#Screamers is a uniquely designed found footage horror film directed by Dean Matthew Ronalds (who I recall acted in the black comedy horror flick Take-Out (2009) from Joe Russo) and assisted in the writing with Tom Malloy (The Attic [2007]). Before you start fidgeting, rolling your eyes or sighing deeply the filmmakers did come up with a more interesting method of telling the storyline using almost narrative and a few common elements from the internet. First, the understanding of the title, involves the net sensation defined by Wikipedia as a “video or application on the Internet that has a sudden change designed to startle the user [with] a scary face and a loud scream. Screamers have been around since at least 1996.”  This type of joke, while still around, faded with the passage of time, and frowned upon by overzealous politically correct individuals fearing this tactic as upset or even dangerous to those with health concerns. The flick presents itself as a documentary for a startup company to explain itself to future and potential investors. It all descends into a believable story involving spooky videos, a missing woman, and mysterious locations, along with characters breaking the horror movie rules. Ronalds’ film achieved distribution through Epic Pictures Releasing in 2018.

The movie opens with Griffin (Griffin Matthews) tasked with filming a documentary about a growing company called Gigaler, mainly focusing on the two founders, CEO Tom (Tom Malloy) and Product Developer Chris (Chris Bannow). These men begin explaining their company, trying not to sound dull, while describing their site with the motto “The More You Know Gigaler, The More Gigaler Knows You,” it uses algorithms to learn one’s viewing behaviors, and track all the data (secretively tracking those who upload videos). In fact, Ronalds actually builds a working Gigaler site, as part of the marketing media plan, very inventful for a found footage film.  Soon after walking around the well-designed sets similar to that of Google’s corporate office with a foosball table, a #screamer video upload occurs getting laughs and jolts from everyone. Tom takes the lead in wanting an exclusivity deal with the maker as more videos appear believing it’s going to much their website very popular, he leads down a rabbit hole, that makes them Alice in Wonderland. Many interesting elements occur throughout the film and mentioning them likely destroying the film’s illusions for future viewers, not to mention the actors all providing solid performances working to convey a believable situation. Soon they discover that one of the actors is actually a reportedly missing woman named Tara (Theodora Miranne), who stands in the grave of the film which is shot in Rochester, New York at the actual site of Francis Tumblety believed as the real Jack the Ripper, just a few of the subplot storylines running through the film. All of it upsetting Tom who believes it all a waste of time, a big joke on him, while they spent time of the goose chase as part of the Scooby-Doo gang they never lost any money, all goes to show Tom’s fragile ego. Rounding out the team of associates is the character Abbi (Abbie Snee) as focused and reserved no-nonsense mentality, who later stays at her friend’s home Emma (Emanuela Galliussi) as Tom tries to unravel the mystery by going to the home of the individual to made the videos, whose name is Francis, leading to a more frightening conclusion. The characters do make the foolish errors that always occur in horror films, but you’ll to discover them on your own.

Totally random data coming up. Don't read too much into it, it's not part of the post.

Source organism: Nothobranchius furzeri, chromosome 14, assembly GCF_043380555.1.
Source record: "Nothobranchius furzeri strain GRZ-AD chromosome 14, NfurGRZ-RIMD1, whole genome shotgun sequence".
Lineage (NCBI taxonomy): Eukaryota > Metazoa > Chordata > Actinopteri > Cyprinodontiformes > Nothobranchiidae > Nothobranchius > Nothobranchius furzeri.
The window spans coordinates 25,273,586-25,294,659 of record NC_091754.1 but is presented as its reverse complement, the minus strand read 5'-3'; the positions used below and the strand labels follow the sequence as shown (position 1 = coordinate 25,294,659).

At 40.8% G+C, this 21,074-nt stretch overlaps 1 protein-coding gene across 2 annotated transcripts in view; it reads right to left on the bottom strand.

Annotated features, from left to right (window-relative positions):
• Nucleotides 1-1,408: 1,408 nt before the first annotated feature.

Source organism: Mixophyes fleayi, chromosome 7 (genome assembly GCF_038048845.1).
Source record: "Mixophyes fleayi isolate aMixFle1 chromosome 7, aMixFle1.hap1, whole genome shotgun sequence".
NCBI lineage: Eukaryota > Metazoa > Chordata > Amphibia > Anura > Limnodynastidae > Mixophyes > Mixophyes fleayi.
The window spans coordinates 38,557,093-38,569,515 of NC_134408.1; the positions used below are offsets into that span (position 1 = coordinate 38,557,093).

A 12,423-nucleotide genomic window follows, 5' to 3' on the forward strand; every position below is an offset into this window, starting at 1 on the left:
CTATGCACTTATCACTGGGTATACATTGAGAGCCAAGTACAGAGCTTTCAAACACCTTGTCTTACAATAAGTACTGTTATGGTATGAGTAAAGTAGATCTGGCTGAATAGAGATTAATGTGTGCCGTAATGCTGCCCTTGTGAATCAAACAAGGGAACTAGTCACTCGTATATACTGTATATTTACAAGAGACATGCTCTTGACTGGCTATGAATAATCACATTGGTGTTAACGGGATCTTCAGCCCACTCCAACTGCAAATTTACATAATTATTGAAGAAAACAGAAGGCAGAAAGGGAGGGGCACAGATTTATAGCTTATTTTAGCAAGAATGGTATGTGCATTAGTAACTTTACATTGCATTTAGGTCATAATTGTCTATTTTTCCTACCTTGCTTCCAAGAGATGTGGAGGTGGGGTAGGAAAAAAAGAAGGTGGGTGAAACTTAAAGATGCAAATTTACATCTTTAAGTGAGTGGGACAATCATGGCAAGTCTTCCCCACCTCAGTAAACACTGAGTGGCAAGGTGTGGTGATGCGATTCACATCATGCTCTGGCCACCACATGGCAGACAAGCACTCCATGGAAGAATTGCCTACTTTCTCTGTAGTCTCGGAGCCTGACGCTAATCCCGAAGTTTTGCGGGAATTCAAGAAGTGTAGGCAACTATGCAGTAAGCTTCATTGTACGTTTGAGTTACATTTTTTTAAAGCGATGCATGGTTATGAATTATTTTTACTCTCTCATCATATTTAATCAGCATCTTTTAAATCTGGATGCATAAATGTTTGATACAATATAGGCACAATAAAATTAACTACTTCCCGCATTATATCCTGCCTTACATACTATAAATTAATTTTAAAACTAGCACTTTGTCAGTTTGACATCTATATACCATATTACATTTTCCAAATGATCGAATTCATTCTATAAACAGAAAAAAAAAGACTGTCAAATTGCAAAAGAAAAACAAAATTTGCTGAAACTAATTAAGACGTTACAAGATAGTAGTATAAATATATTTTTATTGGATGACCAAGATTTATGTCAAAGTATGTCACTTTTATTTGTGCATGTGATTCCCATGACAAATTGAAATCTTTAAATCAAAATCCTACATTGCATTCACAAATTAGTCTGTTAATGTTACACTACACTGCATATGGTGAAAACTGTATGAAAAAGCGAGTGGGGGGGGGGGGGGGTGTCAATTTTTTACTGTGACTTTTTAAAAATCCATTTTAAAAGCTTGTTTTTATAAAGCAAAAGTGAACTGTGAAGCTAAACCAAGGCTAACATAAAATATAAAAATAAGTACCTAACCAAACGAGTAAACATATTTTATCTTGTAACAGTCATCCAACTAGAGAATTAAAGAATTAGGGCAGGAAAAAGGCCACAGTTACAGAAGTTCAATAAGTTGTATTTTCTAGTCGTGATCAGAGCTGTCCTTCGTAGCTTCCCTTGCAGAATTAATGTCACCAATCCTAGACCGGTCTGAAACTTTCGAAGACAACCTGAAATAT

While some of the footage is captured via smartphone and with a very nice camera that one would use for documentaries, thereby completing a narrative feel because of the multiple cameras, but thankfully not endless night vision or continuousness low batteries. Another nice element added to the project no title cards or credits, and ends with a series missing posters. However, it still falls into the traps of found footage movies, which include easy seeing the cast in future projects and the sound factors.  Concerning the sound design, mostly from music added for ambiance and created suspense during the scenes as well as the even tone captured for the outdoors, if truly found footage then the levels should vary from hard to hear to overly loud.

Everyone who has ever surfed the internet, knows the screamer videos starring at a picture, building, painting or whatever, and you know in the back of your mind you’re part a larger joke, so you brace for it and then wham it happens. Now take that concept and begin hunting down the maker, by capturing their private information, and using it for corporate research, something Francis and Tara don’t enjoy. This all seems fairly relevant nowadays with the social media site Facebook having privacy issues among others. However, the long strung out process of finding and following the cues hurts the overall suspense of the film, though opens a door to a possible sequel. At least the filmmakers sought a new style and desire for the use of the social media and found footage to make the movie more interesting and entertaining.



IMDb Rating: 7.2/10

Baron’s Rating: 6/10